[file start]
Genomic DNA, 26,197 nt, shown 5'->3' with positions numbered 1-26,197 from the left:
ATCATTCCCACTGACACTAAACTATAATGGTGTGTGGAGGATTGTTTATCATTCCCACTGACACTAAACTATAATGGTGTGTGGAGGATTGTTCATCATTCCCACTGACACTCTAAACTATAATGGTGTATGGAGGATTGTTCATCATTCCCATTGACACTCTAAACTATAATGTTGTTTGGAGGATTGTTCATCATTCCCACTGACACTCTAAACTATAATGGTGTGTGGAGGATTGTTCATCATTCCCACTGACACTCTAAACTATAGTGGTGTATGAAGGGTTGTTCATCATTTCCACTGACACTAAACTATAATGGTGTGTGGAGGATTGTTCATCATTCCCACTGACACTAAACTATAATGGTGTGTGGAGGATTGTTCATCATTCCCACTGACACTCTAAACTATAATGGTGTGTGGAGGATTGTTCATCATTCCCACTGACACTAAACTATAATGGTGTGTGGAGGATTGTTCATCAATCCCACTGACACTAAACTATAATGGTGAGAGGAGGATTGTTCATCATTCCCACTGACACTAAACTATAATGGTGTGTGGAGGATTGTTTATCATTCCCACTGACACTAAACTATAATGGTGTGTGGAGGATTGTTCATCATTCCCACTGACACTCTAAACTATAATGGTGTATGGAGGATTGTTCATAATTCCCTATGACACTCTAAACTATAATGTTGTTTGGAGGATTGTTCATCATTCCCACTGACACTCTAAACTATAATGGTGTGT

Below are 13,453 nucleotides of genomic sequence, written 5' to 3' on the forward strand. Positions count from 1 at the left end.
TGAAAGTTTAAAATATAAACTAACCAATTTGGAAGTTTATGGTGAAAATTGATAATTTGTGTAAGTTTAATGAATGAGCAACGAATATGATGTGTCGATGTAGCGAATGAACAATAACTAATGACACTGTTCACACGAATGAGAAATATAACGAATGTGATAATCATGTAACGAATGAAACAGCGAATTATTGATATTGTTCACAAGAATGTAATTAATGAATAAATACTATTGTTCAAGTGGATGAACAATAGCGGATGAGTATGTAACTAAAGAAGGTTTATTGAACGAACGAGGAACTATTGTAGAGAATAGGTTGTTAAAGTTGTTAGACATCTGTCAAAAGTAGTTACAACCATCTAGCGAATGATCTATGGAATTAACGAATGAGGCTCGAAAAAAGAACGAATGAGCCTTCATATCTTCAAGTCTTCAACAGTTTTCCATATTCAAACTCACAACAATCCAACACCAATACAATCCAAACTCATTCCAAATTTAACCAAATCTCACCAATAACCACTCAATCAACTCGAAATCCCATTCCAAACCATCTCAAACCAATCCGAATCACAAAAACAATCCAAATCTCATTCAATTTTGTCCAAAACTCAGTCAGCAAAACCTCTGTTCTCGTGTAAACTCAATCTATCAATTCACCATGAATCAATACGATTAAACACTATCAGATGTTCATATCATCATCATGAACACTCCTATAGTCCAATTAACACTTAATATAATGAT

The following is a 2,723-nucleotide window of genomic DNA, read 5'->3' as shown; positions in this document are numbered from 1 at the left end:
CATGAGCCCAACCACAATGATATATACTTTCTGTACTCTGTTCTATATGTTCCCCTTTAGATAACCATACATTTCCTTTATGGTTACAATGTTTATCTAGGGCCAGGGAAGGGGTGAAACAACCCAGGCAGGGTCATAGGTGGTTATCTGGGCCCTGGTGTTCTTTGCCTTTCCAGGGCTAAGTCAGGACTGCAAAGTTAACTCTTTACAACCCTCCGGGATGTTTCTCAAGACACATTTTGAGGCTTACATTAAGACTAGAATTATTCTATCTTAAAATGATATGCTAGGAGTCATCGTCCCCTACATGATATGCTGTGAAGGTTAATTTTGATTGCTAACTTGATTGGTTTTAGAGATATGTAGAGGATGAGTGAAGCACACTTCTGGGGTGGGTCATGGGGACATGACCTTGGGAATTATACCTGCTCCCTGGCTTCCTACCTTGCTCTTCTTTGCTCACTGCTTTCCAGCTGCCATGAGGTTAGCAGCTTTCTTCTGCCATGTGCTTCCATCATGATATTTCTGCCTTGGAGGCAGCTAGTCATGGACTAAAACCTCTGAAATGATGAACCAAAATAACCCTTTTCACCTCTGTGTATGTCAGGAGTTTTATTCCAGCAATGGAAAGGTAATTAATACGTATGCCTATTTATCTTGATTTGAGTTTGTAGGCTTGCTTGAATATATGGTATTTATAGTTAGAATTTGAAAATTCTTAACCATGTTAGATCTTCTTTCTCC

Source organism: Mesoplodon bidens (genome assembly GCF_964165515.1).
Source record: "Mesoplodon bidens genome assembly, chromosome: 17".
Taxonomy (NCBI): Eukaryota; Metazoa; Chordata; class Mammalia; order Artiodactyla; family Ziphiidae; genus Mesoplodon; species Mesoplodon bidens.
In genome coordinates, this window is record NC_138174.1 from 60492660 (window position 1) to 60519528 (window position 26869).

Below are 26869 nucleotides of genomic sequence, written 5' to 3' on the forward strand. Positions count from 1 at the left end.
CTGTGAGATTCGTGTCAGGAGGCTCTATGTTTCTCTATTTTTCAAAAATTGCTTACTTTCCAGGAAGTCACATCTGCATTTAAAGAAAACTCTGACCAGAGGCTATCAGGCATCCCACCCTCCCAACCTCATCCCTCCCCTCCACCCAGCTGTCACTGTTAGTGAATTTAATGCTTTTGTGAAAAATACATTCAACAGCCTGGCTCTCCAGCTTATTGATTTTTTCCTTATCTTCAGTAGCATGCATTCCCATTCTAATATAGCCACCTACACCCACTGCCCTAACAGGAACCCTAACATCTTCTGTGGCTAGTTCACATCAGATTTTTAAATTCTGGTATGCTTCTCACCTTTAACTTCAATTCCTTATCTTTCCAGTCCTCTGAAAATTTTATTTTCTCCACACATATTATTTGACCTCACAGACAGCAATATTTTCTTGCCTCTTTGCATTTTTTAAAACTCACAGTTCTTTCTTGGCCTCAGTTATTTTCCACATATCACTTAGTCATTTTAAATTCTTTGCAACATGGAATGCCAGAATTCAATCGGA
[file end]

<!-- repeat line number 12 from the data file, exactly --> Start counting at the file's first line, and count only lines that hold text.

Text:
CTGTGAGATTCGTGTCAGGAGGCTCTATGTTTCTCTATTTTTCAAAAATTGCTTACTTTCCAGGAAGTCACATCTGCATTTAAAGAAAACTCTGACCAGAGGCTATCAGGCATCCCACCCTCCCAACCTCATCCCTCCCCTCCACCCAGCTGTCACTGTTAGTGAATTTAATGCTTTTGTGAAAAATACATTCAACAGCCTGGCTCTCCAGCTTATTGATTTTTTCCTTATCTTCAGTAGCATGCATTCCCATTCTAATATAGCCACCTACACCCACTGCCCTAACAGGAACCCTAACATCTTCTGTGGCTAGTTCACATCAGATTTTTAAATTCTGGTATGCTTCTCACCTTTAACTTCAATTCCTTATCTTTCCAGTCCTCTGAAAATTTTATTTTCTCCACACATATTATTTGACCTCACAGACAGCAATATTTTCTTGCCTCTTTGCATTTTTTAAAACTCACAGTTCTTTCTTGGCCTCAGTTATTTTCCACATATCACTTAGTCATTTTAAATTCTTTGCAACATGGAATGCCAGAATTCAATCGGA